Two of the most enigmatic band's to emerge from the British Blues revival, these bands had more in common with Captain Beefhart than John Lee Hooker but still their perspectives on the blues were unmatched. Truly reason to celebrate the Brit's obsession with the American form.

Edgar Broughton Band - Wasa Wasa
The Brothers Broughton were integral in their merging of British Blues with an emerging emphasis on hard rock that continued with Black Sabbath, Deep Purple, etc. Though, unlike these contemporaries, the
distinctive yawp of singer Edgar Broughton had cut in the frenzied vein of Beefhart and Zappa but with a political charge that echoed Americans like Country Joe and the Fish and The Fugs. The band went on to more success with later albums, penning a hit on their follow up with "Out Demons Out," but they were never more evisceral or scathing than right here on Wasa Wasa. The reissues include some great unreleased interpretations of old blues numbers like "Messin with the Kid" that balance nicely the band's more political leanings like the notable Anti-Vietnam anthem "American Boy Soldier." This sits nicely in time with offerings from the Pink Faeries and The Deviants as a perfect time in the skewed history of British hard rock, a time before it became mired in prog, or bathed in the tapestries of rock god aesthetics. This is an essential snapshot of time and if you don't own it you'd do well to pick it up soon.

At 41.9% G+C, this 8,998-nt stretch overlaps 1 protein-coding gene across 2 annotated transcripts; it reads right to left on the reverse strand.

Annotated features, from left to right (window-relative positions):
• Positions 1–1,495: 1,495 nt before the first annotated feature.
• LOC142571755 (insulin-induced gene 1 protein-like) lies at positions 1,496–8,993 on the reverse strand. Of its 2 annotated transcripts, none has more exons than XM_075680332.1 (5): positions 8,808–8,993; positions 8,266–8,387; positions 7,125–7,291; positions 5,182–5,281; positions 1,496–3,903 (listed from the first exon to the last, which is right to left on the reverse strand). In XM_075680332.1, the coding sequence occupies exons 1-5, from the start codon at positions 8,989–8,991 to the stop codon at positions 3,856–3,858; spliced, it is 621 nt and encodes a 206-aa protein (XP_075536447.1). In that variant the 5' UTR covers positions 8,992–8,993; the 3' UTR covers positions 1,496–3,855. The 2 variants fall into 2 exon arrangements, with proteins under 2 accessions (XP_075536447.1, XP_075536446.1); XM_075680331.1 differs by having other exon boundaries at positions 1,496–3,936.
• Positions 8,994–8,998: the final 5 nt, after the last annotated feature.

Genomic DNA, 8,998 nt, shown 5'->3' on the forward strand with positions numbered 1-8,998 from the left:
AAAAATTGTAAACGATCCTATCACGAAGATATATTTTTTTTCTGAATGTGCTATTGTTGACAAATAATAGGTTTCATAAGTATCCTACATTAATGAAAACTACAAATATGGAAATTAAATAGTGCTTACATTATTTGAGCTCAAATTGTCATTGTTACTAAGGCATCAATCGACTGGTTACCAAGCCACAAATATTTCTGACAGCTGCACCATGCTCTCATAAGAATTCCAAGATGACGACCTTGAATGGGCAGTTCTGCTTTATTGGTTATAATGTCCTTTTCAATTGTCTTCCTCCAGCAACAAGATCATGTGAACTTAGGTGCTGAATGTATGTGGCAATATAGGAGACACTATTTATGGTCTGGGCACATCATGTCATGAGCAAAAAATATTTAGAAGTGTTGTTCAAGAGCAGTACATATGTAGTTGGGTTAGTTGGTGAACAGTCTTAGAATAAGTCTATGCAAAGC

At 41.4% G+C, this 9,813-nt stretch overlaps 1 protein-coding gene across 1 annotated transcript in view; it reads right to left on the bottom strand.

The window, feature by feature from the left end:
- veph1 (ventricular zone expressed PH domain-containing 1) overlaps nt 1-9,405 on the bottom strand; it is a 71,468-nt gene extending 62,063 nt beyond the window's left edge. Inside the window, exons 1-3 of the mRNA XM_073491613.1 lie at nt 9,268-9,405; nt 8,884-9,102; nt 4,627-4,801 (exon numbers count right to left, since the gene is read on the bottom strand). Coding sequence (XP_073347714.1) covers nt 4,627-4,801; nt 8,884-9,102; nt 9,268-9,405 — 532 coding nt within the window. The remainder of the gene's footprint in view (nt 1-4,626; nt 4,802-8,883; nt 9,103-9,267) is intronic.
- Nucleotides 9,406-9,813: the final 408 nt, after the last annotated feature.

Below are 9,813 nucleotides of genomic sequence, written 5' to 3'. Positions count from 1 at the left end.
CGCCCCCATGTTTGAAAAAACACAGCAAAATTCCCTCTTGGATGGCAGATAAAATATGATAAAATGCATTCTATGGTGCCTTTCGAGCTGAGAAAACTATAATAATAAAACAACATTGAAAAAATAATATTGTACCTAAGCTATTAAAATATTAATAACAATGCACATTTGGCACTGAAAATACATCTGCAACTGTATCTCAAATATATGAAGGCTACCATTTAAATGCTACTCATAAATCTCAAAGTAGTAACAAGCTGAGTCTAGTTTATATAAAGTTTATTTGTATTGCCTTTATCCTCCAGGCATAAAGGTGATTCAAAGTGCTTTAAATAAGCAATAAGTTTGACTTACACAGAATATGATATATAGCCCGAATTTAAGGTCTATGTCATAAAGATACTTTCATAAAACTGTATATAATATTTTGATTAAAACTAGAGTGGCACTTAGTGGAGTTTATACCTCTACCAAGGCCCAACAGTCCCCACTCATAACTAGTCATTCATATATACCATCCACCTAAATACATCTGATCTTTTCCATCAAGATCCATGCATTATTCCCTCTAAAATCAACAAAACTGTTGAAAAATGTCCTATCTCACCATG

[MP3] Edgar Broughton Band - Death of an Electric Citizen
[MP3] Edgar Broughton Band - Evil

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Stack Waddy - Stack Waddy
Equally frenzied and also carrying an impassioned howl from singer John Knail, was Manchester's Stack Waddy. The band released this explosive debut with help from John Peel's Dandelion Records. The record is raw and mostly recorded live in
the studio. Pairing a desperate blues rumble with Knail's unconventional vocals, the band developed quite a reputation as a live act. Their penchant for throwing bottles at crowd's added on top of an inability to get some records in to shops with titles like "Bugger Off" led ultimately to their demise but in the long run build their reputation as an incredible band that was cut down too short. If anyone in their time had foresight and tast it was Peel and this record proves just that. A true lost classic that needs to be heard; raw, impassioned and totally above many of the more traditional aspects of tired British Blues imitators. If anyone shared the ideals that American innovators before them treasured, it was Stack Waddy. This is a necessary album in any fan's arsenal.

[MP3] Stack Waddy - Bring it to Jerome
[MP3] Stack Waddy - Love Story

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posted by dissensous at 9:39:00 AM


Anonymous Anonymous said...

excellent stuff. The British heavy blues rock was some of the best music in the rock era. Excellent stuff

11:31 AM  

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